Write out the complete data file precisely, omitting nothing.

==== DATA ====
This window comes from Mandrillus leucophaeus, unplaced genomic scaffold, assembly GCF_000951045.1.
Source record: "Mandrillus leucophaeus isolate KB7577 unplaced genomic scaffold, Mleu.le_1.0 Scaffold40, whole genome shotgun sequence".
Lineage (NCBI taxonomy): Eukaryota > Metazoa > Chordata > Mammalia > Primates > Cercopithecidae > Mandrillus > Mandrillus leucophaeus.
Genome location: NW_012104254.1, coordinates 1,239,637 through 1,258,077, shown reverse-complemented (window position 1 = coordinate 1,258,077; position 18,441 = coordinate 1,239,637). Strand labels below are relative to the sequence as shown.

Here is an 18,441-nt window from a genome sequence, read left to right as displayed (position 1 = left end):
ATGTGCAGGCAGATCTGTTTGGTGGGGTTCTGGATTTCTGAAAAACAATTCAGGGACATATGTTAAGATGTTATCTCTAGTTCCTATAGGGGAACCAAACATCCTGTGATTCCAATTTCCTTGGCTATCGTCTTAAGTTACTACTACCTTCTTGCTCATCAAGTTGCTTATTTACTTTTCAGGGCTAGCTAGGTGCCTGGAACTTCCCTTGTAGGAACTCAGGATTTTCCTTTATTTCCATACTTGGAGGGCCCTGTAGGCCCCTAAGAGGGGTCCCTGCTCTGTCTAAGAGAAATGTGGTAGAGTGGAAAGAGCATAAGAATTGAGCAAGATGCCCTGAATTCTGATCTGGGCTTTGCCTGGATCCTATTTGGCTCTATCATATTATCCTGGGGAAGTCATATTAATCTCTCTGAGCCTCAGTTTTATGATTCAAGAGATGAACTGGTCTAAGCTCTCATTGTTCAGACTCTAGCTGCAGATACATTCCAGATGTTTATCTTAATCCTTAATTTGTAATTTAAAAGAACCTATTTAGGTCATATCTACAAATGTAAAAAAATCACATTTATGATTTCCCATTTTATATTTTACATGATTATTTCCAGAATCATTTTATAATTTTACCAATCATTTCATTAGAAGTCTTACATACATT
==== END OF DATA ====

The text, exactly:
This window comes from Mandrillus leucophaeus, unplaced genomic scaffold, assembly GCF_000951045.1.
Source record: "Mandrillus leucophaeus isolate KB7577 unplaced genomic scaffold, Mleu.le_1.0 Scaffold40, whole genome shotgun sequence".
Lineage (NCBI taxonomy): Eukaryota > Metazoa > Chordata > Mammalia > Primates > Cercopithecidae > Mandrillus > Mandrillus leucophaeus.
Genome location: NW_012104254.1, coordinates 1,239,637 through 1,258,077, shown reverse-complemented (window position 1 = coordinate 1,258,077; position 18,441 = coordinate 1,239,637). Strand labels below are relative to the sequence as shown.

Here is an 18,441-nt window from a genome sequence, read left to right as displayed (position 1 = left end):
ATGTGCAGGCAGATCTGTTTGGTGGGGTTCTGGATTTCTGAAAAACAATTCAGGGACATATGTTAAGATGTTATCTCTAGTTCCTATAGGGGAACCAAACATCCTGTGATTCCAATTTCCTTGGCTATCGTCTTAAGTTACTACTACCTTCTTGCTCATCAAGTTGCTTATTTACTTTTCAGGGCTAGCTAGGTGCCTGGAACTTCCCTTGTAGGAACTCAGGATTTTCCTTTATTTCCATACTTGGAGGGCCCTGTAGGCCCCTAAGAGGGGTCCCTGCTCTGTCTAAGAGAAATGTGGTAGAGTGGAAAGAGCATAAGAATTGAGCAAGATGCCCTGAATTCTGATCTGGGCTTTGCCTGGATCCTATTTGGCTCTATCATATTATCCTGGGGAAGTCATATTAATCTCTCTGAGCCTCAGTTTTATGATTCAAGAGATGAACTGGTCTAAGCTCTCATTGTTCAGACTCTAGCTGCAGATACATTCCAGATGTTTATCTTAATCCTTAATTTGTAATTTAAAAGAACCTATTTAGGTCATATCTACAAATGTAAAAAAATCACATTTATGATTTCCCATTTTATATTTTACATGATTATTTCCAGAATCATTTTATAATTTTACCAATCATTTCATTAGAAGTCTTACATACATT